Workers Struggles: Europe, Middle East & Africa


French rail workers strike

Only four out of 10 French high-speed and regional trains ran June 13, due to a strike by rail workers to protest a planned reorganization of the service, according to the web site of state rail company SNCF.

While the metro service in Paris operated as normal, only one out of three trains serving the region around the capital city was running.

SNCF spokesman Frank Paul Weber said in an e-mailed message that around 70 percent of on-board ticket collectors, conductors, inspectors and train drivers were on strike.

Portuguese teachers strike against spending cuts

Thousands of teachers across Portugal walked out from final exams at secondary schools Monday to protest planned spending cuts in education. Teachers are also fighting government plans to increase working hours for all public sector workers by one hour to an eight-hour day.

“Many pupils were unable to take the tests but in some schools they chanted and waved placards with slogans of solidarity for their striking teachers,” said Reuters .

There are around 100,000 teachers in Portugal’s state education system.

Mario Nogueira, head of Fenprof teachers union, said 90 percent of teachers took part in the strike and that some schools had cancelled Monday’s exam.

The education ministry claimed the strike affected less than a third of all pupils and then rescheduled their exams for July 2.

The cuts are the latest austerity measures proposed by the government to meet the fiscal targets of a European Union/International Monetary Fund loan agreement.

Portugal is in the third year of its worst economic recession since the 1970s and unemployment stands at a record 18 percent.

Thousands of UK postal workers begin strikes over jobs

Thousands of postal workers struck on Thursday around the UK in the sixth round of industrial action over plans to franchise 76 high street branches, resulting in the loss of up to 1,500 jobs

Workers walked out from 2 p.m. on Thursday and are set to strike for 24 hours on June 29. Around 4,000 employees in 373 Crown (main) post offices are involved.

Communication Workers Union leaders have called on the Post Office’s chief executive, Paula Vennells, to join them in talks.

Of those balloted, workers voted nine-to-one in favour of industrial action at the Crown sites, which make up 3 percent of the Post Office’s operations but process up to 20 percent of all transactions.

Fourth pay strike at Amazon Germany

Hundreds of workers at global Internet retailer Amazon’s German operations staged a fourth strike Monday in a dispute over pay and benefits.

Workers have staged three previous strikes since May 14.

The two-day strike affected Amazon’s Bad Hersfeld and Leipzig sites. Although similar conditions prevail at all of Amazon’s sites, the Ver.di union has limited industrial action to the Bad Hersfeld and Leipzig depots. For workers employed there, the union is seeking a collective agreement, vacation and Christmas bonuses, and other benefits that are standard for the industry.

None of the sites participated in any collective agreement. Amazon sets wages unilaterally, basing its calculations on the tariff agreement for the logistics sector, where poverty wages of between €9.65 and €10.50 (US$12.50-$13.60) per hour are paid. Workers at Bad Hersfeld have not received a wage increase for seven years. Ver.di wants Amazon to accept it as a bargaining partner, with the company so far spurning its offer to negotiate a special Amazon tariff agreement.

Staff at Chesterfield College, England in two-day strike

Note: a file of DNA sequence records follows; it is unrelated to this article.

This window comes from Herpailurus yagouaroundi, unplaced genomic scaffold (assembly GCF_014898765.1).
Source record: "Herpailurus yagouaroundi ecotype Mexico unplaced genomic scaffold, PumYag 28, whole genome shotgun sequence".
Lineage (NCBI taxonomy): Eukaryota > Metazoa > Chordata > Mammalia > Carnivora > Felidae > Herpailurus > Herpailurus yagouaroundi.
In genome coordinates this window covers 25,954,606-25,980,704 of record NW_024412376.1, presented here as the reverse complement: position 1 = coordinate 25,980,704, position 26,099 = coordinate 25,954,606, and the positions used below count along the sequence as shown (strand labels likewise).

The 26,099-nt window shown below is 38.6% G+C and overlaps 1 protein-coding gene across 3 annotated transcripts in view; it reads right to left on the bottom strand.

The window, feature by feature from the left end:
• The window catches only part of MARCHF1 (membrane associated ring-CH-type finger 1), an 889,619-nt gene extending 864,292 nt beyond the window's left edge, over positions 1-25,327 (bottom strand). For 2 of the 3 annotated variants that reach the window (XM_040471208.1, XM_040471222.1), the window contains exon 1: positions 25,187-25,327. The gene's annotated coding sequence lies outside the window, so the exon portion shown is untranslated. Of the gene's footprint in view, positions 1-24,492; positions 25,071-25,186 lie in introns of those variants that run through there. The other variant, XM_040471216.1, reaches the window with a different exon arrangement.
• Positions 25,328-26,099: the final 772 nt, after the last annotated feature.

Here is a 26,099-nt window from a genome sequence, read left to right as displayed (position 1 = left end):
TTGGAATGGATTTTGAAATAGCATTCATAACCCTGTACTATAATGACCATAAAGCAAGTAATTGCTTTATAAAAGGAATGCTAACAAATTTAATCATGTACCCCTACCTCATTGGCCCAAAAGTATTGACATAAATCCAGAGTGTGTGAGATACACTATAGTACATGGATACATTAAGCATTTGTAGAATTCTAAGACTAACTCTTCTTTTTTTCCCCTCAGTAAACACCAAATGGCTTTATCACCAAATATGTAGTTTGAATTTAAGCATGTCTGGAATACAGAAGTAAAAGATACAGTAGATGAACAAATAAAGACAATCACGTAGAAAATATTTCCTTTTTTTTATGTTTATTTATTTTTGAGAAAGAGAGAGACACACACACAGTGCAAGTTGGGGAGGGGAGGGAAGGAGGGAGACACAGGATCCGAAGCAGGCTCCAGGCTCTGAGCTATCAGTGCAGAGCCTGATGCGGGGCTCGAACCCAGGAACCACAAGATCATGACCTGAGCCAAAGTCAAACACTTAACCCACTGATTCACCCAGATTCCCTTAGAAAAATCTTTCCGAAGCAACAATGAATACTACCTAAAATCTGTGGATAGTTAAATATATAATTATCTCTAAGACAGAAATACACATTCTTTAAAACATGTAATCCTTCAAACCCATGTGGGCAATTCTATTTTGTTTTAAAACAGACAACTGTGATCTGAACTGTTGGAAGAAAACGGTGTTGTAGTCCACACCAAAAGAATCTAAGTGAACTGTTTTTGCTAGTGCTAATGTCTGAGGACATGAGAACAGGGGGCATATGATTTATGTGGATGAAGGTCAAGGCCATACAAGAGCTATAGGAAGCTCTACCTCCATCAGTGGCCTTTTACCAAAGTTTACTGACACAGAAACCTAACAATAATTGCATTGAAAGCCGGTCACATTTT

Staff at Chesterfield College in England struck Tuesday and Thursday over 70 proposed job cuts. Staff and lecturers plan further action if the college refuses to rethink plans to make compulsory redundancies. Striking workers told World Socialist Web Site reporters that around 200 staff have left the college through voluntary redundancies in the last two years. Workers also spoke about the casualisation of employment at the college, with unqualified students being employed to do skilled work.

Chesterfield College announced plans for job cuts after declaring a £4 million shortfall and a need to reduce its workforce by 10 percent to balance the books.

Chesterfield College principal Trevor Clay claims job losses are necessary and unavoidable due to a reduction in the number of 16-18 year-old students, government cutbacks with reduced funding, and a growing demand for work-led training for business employees. Clay also claimed that a recent multi-million pound revamp of the college reception area was necessary to keep attracting students.

According to the Derbyshire Times, the trade unions “have called for negotiations around an improved voluntary redundancy scheme and to explore less damaging ways of achieving cost savings.”

Union calls off strike ballot over job cuts at UK O2 call centres

A strike ballot to be held this week by the Communications Workers Union (CWU) over job cuts at O2 call centres in the UK was called off June 17 by the union. The call centres in Bury, Glasgow, Leeds and Preston Brook, near Warrington, are run by telecommunications firm Telefónica, O2’s parent company. Telefónica, a Spanish broadband and telecommunications provider operates in Europe, Latin America and Asia. Globally, it is the fifth largest mobile network provider.

A CWU statement said it had reached agreement with O2 and claimed the deal offers, “better protections on jobs, pay, pensions and terms and conditions for our members transferring to Capita than were originally on offer.”

According to the union, Telefónica was planning to cut a further 1,000 jobs as it outsources O2 call centre operations to Capita.

Up to 3,500 staff are to be transferred to Capita next month as part of a 10-year deal for customer management with O2 that is expected to be worth around £1.2 billion.

Middle East

Egyptian pilots end protest

On June 13 Egyptian pilots employed by the national carrier EgyptAir held a 10-hour sit-in to protest management changes and to demand bonus payments.

The action delayed 22 domestic and international flights and was the second protest involving Cairo International Airport this month.